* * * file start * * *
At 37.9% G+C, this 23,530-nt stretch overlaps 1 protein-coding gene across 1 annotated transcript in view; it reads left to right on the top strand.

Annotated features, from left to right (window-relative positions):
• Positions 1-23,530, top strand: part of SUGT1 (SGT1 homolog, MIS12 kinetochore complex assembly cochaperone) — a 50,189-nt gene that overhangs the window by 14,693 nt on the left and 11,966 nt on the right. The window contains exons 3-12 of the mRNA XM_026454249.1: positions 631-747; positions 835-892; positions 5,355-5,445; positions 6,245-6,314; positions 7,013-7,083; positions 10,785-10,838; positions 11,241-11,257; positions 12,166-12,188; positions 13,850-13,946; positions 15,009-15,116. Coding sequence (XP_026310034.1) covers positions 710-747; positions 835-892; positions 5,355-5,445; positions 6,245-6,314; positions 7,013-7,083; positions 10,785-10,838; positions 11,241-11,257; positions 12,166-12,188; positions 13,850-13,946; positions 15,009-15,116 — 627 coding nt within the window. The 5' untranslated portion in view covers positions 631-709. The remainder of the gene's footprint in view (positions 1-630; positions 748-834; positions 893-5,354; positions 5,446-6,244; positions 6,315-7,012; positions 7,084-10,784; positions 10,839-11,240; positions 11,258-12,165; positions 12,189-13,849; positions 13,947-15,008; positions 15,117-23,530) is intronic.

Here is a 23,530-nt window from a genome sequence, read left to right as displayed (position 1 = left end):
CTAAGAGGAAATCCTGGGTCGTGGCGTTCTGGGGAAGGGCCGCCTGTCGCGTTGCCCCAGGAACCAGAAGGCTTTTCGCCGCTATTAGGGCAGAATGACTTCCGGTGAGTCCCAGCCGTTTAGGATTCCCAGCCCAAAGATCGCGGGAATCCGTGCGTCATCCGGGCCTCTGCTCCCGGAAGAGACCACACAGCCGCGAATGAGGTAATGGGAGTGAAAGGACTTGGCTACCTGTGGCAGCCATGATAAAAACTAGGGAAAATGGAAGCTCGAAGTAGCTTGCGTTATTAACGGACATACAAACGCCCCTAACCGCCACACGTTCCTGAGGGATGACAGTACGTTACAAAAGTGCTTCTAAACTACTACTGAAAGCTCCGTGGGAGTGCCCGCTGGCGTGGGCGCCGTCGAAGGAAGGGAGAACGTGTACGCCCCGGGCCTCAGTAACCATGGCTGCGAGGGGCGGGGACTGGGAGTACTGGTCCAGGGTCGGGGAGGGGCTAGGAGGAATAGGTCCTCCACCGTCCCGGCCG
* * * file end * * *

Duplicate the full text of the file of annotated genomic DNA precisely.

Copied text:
At 37.9% G+C, this 23,530-nt stretch overlaps 1 protein-coding gene across 1 annotated transcript in view; it reads left to right on the top strand.

Annotated features, from left to right (window-relative positions):
• Positions 1-23,530, top strand: part of SUGT1 (SGT1 homolog, MIS12 kinetochore complex assembly cochaperone) — a 50,189-nt gene that overhangs the window by 14,693 nt on the left and 11,966 nt on the right. The window contains exons 3-12 of the mRNA XM_026454249.1: positions 631-747; positions 835-892; positions 5,355-5,445; positions 6,245-6,314; positions 7,013-7,083; positions 10,785-10,838; positions 11,241-11,257; positions 12,166-12,188; positions 13,850-13,946; positions 15,009-15,116. Coding sequence (XP_026310034.1) covers positions 710-747; positions 835-892; positions 5,355-5,445; positions 6,245-6,314; positions 7,013-7,083; positions 10,785-10,838; positions 11,241-11,257; positions 12,166-12,188; positions 13,850-13,946; positions 15,009-15,116 — 627 coding nt within the window. The 5' untranslated portion in view covers positions 631-709. The remainder of the gene's footprint in view (positions 1-630; positions 748-834; positions 893-5,354; positions 5,446-6,244; positions 6,315-7,012; positions 7,084-10,784; positions 10,839-11,240; positions 11,258-12,165; positions 12,189-13,849; positions 13,947-15,008; positions 15,117-23,530) is intronic.

Here is a 23,530-nt window from a genome sequence, read left to right as displayed (position 1 = left end):
CTAAGAGGAAATCCTGGGTCGTGGCGTTCTGGGGAAGGGCCGCCTGTCGCGTTGCCCCAGGAACCAGAAGGCTTTTCGCCGCTATTAGGGCAGAATGACTTCCGGTGAGTCCCAGCCGTTTAGGATTCCCAGCCCAAAGATCGCGGGAATCCGTGCGTCATCCGGGCCTCTGCTCCCGGAAGAGACCACACAGCCGCGAATGAGGTAATGGGAGTGAAAGGACTTGGCTACCTGTGGCAGCCATGATAAAAACTAGGGAAAATGGAAGCTCGAAGTAGCTTGCGTTATTAACGGACATACAAACGCCCCTAACCGCCACACGTTCCTGAGGGATGACAGTACGTTACAAAAGTGCTTCTAAACTACTACTGAAAGCTCCGTGGGAGTGCCCGCTGGCGTGGGCGCCGTCGAAGGAAGGGAGAACGTGTACGCCCCGGGCCTCAGTAACCATGGCTGCGAGGGGCGGGGACTGGGAGTACTGGTCCAGGGTCGGGGAGGGGCTAGGAGGAATAGGTCCTCCACCGTCCCGGCCG